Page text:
James Burkhard, managing director at IHS CERA, a research firm, said in written testimony said the current run-up in oil prices, the biggest determinant of what consumers pay at the pump, stems from geopolitics, specifically from uncertainty linked to the Iranian nuclear issue.

Analysts have said increased U.S. drilling would take years to kick in and would have, at best, a fractional impact on oil prices. They also have said the strategic reserve is intended for use only during supply emergencies, not as a price-smoothing tool as some Democrats have advocated.

Obama has ripped into GOP proposals to expand drilling into new waters and lands as an election-year “bumper sticker” that wouldn’t reduce gasoline prices. He has touted an “all-of-the-above” strategy of more oil, gas, renewable energy and fuel-efficiency boosts to cut oil use as a long-term strategy for U.S. energy independence.

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Oil surges on speculation of supply disruption, U.S. stimulus

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Oil surged above $100 a barrel on speculation supplies will be disrupted after a report that Iran will hold drills to close the Strait of Hormuz and that the Federal Reserve may announce additional stimulus measures.

Crude advanced as much as 3.6 percent after the state-run Fars news agency reported the military maneuvers will be “soon,” citing Parvis Sorouri, a member of the parliament’s national security and foreign policy committee. The Strait of Hormuz is a bottleneck for oil exports from the Persian Gulf. The Fed is scheduled to release a statement on monitory policy later today.

“There have been a number of rumors floating around the market today,” said Tom Bentz, a director with BNP Paribas Prime Brokerage Inc. in New York. “I saw the Iran story yesterday but those headlines seem to have got traction this morning. There are also rumors for further action by the Fed, but where they come from I don’t know. In this electronic world things can jump quickly and trigger stops.”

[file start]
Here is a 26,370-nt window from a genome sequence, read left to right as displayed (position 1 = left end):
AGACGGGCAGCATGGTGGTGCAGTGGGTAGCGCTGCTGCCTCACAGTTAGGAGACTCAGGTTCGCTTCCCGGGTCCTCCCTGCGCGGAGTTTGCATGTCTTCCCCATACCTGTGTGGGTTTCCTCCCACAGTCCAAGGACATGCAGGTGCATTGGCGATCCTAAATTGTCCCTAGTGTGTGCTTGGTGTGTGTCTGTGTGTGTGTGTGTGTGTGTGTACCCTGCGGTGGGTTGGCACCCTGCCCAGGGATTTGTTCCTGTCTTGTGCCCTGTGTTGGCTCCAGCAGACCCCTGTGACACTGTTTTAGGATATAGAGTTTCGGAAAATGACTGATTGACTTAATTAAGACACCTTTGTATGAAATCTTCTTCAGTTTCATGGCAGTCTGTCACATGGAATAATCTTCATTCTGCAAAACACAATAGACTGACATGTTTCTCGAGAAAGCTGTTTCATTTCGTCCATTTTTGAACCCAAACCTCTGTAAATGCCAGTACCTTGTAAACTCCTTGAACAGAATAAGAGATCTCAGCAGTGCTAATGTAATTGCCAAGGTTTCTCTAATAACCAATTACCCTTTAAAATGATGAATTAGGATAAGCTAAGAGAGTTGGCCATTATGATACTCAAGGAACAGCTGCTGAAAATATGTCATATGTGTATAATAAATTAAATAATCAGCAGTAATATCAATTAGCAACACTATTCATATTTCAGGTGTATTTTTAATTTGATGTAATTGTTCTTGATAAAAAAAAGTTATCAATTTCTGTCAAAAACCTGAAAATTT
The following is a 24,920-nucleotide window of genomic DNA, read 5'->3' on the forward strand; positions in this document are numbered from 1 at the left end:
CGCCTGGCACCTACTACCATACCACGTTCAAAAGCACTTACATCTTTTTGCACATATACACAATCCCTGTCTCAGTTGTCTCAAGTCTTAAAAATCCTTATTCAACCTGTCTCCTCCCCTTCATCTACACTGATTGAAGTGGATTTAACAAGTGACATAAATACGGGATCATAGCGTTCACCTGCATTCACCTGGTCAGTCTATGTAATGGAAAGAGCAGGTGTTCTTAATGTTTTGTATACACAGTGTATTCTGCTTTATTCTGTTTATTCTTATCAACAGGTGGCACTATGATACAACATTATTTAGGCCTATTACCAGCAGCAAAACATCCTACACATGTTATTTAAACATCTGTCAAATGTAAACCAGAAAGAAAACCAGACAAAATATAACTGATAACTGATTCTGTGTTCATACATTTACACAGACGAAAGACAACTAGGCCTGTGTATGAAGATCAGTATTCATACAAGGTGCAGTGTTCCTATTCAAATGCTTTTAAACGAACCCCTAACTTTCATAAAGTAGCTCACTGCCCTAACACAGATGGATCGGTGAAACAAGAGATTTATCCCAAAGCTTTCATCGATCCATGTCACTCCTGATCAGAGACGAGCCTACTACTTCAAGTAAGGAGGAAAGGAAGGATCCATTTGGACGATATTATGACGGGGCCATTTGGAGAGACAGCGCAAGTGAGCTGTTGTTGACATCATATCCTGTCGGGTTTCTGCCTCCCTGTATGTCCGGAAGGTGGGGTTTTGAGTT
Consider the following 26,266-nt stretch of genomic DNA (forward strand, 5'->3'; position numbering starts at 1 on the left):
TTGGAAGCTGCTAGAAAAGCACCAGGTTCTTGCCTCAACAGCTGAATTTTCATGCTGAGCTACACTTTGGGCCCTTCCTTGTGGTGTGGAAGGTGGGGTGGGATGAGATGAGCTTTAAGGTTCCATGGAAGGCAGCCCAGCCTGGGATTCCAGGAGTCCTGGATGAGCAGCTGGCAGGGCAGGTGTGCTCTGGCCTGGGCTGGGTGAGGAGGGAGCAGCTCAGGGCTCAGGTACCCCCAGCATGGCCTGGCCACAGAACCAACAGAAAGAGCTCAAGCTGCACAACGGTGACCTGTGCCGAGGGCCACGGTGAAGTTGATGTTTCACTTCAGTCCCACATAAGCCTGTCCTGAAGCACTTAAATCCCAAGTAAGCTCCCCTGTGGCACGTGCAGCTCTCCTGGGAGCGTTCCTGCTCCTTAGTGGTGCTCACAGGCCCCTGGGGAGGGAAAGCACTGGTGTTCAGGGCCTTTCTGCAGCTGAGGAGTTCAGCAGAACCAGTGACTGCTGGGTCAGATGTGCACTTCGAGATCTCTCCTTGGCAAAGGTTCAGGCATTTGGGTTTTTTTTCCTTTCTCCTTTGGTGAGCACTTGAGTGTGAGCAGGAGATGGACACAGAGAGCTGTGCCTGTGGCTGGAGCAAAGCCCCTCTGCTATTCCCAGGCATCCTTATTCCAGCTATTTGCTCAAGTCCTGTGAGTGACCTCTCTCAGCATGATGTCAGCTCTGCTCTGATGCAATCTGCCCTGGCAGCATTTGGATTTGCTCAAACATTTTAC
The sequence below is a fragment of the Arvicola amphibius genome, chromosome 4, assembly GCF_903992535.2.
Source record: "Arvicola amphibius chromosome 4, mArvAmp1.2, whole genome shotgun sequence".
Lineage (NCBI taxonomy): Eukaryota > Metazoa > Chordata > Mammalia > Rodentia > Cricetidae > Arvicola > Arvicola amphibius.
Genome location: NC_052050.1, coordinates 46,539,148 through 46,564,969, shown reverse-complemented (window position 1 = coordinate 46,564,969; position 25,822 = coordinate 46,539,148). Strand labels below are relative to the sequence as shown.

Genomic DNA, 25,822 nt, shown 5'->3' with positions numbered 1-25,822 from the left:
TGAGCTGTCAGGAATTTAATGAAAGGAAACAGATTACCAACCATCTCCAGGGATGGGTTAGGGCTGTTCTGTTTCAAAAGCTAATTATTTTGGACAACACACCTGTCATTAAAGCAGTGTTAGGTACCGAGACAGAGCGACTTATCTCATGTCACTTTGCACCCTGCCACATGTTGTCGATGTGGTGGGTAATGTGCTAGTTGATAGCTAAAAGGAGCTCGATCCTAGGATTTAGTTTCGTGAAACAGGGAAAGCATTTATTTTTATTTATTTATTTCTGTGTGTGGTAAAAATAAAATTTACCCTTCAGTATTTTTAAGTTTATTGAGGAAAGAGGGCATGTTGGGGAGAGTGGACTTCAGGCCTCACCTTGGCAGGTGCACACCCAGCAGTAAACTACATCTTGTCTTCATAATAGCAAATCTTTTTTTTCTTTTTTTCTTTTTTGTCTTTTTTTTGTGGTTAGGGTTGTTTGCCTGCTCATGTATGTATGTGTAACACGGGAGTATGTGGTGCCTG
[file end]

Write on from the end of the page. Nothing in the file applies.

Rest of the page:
Crude for January delivery gained $1.91, or 2 percent, to $99.68 a barrel at 11:07 a.m. on the New York Mercantile Exchange. Earlier, futures touched $101.25 a barrel. Prices have risen 9.1 percent this year.

Brent oil for January settlement increased $2.07, or 1.9 percent, to $109.33 a barrel on the London-based ICE Futures Europe exchange.

“There are no headlines to explain this move,” said Stephen Schork, president of Schork Group Inc. in Villanova, Pennsylvania. “One has to look at the usual suspects. It was probably a fat-fingered mistake or a margin call.”

Iran Statement

Crude pared gains after an Iranian Foreign Ministry spokesman said the Strait of Hormuz isn’t closed. The comments on the strait were made by people who don’t have an official title, said Ramin Mehmanparast, the spokesman.

Sorouri, in comments that first appeared yesterday on the website of the state-run Iranian Students News Agency, said “if the world wants to make the region insecure, we will make the world insecure.”

About 15.5 million barrels of oil a day, about a sixth of global consumption, flows through the Strait of Hormuz between Iran and Oman, according to the U.S. Department of Energy.

“This is the kind of story that sends a shock wave through the market,” said Richard Ilczyszyn, chief market strategist and founder of Iitrader.com in Chicago.

The market also rose on speculation that the Fed will announce a third round of bond purchases in a tactic that has been dubbed quantitative easing. The Fed bought a total of $2.3 trillion in bonds in two rounds of quantitative easing from December 2008 until June 2011.

Fed Chairman Ben S. Bernanke and his policy-making colleagues plan to meet today to discuss the outlook for an economy that has strengthened since their November meeting, lowering the jobless rate to 8.6 percent from 9.1 percent.